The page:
Many companies regard this plateau as the limit of their organic growth and seek out further growth by making aggressive use of acquisition strategies. However, some Japanese companies are experiencing the Japanese Discount as a result of declining sales in their existing businesses and an inability to easily liquidate unprofitable businesses, which as lead to further damage to their group’s value.
In addition, any company that has multiple business units and manages the performance of these units on an individual basis has the potential risk of encountering the Japanese Discount. We wrote in the above paragraphs how the Japanese Discount could be summarized into three states. In the following paragraphs, we will focus on and break down each of these states.
Taking into account the attractiveness of the Japanese market and the fact that Japan has seen itself become an impoverished nation, we do not expect overseas companies to view the pursuit of the Japanese market as a high priority. However, if Japanese companies are serious about targeting overseas markets for growth and expanding their global business, they must take immediate action to address the Conglomerate and Japanese Discounts.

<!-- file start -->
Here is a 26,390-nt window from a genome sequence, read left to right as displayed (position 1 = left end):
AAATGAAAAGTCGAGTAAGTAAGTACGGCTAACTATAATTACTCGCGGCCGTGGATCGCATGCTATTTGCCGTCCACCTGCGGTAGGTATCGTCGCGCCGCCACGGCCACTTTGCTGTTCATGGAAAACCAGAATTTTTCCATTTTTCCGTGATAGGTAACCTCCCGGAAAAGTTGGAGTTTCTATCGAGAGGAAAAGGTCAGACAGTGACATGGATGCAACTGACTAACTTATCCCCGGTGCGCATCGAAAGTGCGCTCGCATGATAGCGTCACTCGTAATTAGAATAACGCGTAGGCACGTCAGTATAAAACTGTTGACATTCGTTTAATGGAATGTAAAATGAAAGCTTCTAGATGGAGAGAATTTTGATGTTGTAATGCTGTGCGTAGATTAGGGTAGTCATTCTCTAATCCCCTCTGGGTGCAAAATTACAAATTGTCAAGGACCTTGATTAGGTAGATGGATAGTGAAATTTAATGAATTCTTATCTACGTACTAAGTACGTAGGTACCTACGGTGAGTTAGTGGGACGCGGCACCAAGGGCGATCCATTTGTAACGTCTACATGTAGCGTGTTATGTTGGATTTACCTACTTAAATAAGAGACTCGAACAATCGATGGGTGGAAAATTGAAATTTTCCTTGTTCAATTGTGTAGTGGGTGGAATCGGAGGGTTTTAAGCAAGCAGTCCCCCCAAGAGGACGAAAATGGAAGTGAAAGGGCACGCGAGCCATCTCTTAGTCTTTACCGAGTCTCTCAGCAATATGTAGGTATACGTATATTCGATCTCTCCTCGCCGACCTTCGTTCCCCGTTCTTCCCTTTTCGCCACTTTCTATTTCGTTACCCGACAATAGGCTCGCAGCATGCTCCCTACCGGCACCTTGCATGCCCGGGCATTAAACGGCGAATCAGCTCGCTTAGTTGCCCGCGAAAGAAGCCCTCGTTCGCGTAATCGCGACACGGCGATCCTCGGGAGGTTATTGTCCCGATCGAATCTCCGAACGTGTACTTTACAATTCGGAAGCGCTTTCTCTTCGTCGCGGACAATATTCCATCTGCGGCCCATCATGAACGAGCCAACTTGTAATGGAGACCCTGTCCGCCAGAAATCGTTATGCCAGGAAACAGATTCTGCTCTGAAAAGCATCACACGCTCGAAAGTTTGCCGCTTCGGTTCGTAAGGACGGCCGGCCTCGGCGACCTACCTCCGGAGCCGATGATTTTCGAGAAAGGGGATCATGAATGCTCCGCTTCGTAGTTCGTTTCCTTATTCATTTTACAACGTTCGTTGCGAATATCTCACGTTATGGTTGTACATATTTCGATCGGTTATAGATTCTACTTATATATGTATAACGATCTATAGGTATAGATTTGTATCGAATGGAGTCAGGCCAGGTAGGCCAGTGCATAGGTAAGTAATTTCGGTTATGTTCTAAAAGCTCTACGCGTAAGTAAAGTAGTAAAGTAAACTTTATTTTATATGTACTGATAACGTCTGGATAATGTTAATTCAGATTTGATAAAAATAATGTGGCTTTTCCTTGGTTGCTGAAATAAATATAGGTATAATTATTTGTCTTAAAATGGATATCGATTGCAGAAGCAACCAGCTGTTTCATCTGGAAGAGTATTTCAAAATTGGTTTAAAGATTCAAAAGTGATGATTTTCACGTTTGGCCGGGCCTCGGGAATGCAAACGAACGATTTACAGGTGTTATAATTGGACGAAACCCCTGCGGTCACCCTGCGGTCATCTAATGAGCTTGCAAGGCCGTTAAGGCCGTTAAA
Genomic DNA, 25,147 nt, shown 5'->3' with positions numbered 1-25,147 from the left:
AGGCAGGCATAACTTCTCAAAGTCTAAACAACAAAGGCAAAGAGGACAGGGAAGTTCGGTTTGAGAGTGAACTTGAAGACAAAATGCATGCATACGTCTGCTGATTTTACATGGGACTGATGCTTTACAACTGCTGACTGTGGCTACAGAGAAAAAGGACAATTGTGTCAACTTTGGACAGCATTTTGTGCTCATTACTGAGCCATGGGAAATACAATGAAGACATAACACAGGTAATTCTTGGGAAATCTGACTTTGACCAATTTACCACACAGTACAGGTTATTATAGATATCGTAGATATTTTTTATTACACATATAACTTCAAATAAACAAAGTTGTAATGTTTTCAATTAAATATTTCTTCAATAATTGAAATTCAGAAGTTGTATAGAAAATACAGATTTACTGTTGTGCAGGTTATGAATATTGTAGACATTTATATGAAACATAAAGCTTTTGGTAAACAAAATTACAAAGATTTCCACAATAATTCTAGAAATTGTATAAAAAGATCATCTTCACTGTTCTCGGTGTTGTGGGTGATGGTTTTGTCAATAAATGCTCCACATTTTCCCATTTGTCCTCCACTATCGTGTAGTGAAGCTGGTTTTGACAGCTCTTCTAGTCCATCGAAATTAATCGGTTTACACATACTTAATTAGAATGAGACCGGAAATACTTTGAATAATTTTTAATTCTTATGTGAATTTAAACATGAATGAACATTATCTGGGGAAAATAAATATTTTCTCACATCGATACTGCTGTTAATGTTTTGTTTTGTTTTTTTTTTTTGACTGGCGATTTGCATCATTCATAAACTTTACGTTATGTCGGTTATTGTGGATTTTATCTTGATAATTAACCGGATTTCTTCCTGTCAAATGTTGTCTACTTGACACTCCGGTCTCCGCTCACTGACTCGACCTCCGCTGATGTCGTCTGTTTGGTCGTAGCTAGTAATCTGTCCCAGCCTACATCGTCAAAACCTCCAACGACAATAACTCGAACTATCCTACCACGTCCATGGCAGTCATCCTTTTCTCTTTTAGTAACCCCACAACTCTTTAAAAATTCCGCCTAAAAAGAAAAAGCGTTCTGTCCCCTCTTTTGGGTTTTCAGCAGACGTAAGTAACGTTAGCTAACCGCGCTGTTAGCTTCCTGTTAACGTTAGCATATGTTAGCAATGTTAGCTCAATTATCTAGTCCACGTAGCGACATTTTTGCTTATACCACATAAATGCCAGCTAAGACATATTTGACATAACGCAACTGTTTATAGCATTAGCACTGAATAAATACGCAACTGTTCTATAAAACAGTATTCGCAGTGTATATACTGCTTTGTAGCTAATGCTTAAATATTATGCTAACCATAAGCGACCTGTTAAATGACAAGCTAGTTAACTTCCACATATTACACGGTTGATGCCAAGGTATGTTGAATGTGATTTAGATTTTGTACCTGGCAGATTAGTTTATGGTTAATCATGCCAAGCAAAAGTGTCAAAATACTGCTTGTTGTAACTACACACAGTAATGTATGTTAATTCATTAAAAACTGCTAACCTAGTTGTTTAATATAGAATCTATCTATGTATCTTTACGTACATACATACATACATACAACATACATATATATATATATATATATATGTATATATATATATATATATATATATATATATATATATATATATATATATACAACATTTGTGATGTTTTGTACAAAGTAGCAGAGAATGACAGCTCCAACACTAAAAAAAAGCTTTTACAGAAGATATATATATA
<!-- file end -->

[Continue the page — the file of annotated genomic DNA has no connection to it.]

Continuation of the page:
The on-site (shop floor) capabilities that Japanese companies have long considered their strengths are not being leveraged and will not be viable in overseas markets. It is clear that lean overseas companies that have streamlined their businesses and found ways to optimize their various operations have a competitive advantage over Japanese companies that have only competed within the small Japanese market.
In their heyday, Japanese companies were touted as successful global businesses. A variety of overseas companies have used Japanese companies as a benchmark, analyzed the source of their competitiveness and management characteristics, and conducted in-depth research on their inner workings with information from people who have worked in Japanese companies. However, what they discovered is that while Japanese companies had excellent on-site (shop floor) capabilities supporting their businesses, their management and business models left much to be desired.
If you step out onto the global market, you will find excellent companies lying in wait as competitors that have been taking action since the early 2000s to address the aforementioned discounting issues.